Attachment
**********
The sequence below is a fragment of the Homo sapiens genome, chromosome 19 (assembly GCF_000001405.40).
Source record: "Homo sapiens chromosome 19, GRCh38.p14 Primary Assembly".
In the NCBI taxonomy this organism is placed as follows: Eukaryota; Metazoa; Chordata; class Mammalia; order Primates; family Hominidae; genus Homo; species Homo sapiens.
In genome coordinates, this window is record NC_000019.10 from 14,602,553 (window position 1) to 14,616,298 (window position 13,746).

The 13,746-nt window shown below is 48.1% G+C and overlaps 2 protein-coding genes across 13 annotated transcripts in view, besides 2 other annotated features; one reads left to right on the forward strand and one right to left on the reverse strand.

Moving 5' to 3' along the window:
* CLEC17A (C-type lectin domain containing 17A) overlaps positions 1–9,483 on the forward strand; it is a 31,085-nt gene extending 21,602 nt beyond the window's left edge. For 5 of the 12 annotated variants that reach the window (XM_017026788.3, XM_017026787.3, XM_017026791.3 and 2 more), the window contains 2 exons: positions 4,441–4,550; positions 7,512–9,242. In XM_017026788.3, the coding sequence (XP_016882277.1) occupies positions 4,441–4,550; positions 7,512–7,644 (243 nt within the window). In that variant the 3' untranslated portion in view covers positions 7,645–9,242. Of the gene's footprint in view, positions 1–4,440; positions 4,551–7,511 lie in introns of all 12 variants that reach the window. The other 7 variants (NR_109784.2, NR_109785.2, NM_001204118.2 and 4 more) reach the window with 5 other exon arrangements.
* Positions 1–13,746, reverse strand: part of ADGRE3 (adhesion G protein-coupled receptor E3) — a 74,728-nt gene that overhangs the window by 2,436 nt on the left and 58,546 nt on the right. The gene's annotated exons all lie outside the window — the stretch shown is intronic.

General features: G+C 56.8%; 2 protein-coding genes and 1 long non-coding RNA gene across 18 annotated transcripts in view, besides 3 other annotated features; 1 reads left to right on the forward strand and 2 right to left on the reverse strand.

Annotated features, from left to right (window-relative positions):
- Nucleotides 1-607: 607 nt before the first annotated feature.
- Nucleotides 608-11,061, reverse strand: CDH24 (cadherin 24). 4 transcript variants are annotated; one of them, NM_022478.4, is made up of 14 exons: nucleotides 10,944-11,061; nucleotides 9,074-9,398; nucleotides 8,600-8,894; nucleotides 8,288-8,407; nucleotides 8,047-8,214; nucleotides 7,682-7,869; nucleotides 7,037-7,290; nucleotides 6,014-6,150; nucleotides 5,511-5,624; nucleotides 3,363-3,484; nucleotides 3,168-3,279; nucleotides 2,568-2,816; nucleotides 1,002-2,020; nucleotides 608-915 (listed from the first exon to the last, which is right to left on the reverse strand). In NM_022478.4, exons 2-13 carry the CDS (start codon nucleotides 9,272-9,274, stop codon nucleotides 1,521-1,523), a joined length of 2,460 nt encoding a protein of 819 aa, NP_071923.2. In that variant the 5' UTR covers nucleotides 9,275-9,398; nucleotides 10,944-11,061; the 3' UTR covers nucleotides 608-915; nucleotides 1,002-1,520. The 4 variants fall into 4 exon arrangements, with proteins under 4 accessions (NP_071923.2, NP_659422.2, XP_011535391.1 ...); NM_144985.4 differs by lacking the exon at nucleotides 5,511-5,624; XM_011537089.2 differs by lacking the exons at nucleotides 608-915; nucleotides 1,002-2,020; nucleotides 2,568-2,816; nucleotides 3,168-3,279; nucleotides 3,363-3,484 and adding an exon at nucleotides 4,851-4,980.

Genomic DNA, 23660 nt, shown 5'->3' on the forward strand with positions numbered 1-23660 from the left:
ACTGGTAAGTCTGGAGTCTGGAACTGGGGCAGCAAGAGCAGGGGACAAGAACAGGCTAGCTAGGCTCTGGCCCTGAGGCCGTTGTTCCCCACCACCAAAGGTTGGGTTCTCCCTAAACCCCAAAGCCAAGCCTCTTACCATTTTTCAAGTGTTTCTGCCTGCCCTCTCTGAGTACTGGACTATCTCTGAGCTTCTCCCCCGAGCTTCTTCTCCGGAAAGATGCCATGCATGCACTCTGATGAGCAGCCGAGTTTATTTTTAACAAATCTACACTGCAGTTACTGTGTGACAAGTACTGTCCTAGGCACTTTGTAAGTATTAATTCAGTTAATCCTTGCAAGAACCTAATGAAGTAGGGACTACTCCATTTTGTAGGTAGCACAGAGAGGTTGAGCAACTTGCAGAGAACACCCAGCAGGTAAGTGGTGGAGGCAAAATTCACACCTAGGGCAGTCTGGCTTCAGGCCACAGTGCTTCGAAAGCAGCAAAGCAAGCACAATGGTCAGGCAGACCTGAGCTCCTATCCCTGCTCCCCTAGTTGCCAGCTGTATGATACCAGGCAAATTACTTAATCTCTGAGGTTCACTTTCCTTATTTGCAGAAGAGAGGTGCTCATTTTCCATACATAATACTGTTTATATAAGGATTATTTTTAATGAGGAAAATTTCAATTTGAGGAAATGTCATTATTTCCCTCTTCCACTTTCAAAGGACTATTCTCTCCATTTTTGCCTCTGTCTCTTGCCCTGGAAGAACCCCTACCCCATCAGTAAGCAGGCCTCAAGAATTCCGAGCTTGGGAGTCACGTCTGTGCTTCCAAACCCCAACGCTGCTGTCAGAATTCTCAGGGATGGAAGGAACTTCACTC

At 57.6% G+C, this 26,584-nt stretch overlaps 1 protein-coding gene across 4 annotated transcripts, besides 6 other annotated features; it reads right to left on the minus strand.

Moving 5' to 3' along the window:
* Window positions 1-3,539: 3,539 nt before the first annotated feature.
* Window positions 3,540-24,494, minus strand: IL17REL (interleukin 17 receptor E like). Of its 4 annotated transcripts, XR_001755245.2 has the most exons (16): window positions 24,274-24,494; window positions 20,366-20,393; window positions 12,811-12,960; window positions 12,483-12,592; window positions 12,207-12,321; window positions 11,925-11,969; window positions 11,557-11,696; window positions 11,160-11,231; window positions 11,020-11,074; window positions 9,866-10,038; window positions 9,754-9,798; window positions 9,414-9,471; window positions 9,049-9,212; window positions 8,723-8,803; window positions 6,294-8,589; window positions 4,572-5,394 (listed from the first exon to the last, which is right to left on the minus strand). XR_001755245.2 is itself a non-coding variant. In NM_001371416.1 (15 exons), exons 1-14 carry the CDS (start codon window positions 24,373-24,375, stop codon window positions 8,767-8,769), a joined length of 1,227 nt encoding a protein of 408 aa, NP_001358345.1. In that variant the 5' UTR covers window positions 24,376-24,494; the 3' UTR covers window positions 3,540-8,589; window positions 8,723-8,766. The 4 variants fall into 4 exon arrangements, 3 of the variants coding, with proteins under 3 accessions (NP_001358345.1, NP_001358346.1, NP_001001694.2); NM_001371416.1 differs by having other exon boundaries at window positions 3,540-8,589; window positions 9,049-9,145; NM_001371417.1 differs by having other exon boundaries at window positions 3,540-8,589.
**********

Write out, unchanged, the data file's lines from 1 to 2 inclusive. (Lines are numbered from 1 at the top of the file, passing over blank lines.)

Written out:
The sequence below is a fragment of the Homo sapiens genome, chromosome 19 (assembly GCF_000001405.40).
Source record: "Homo sapiens chromosome 19, GRCh38.p14 Primary Assembly".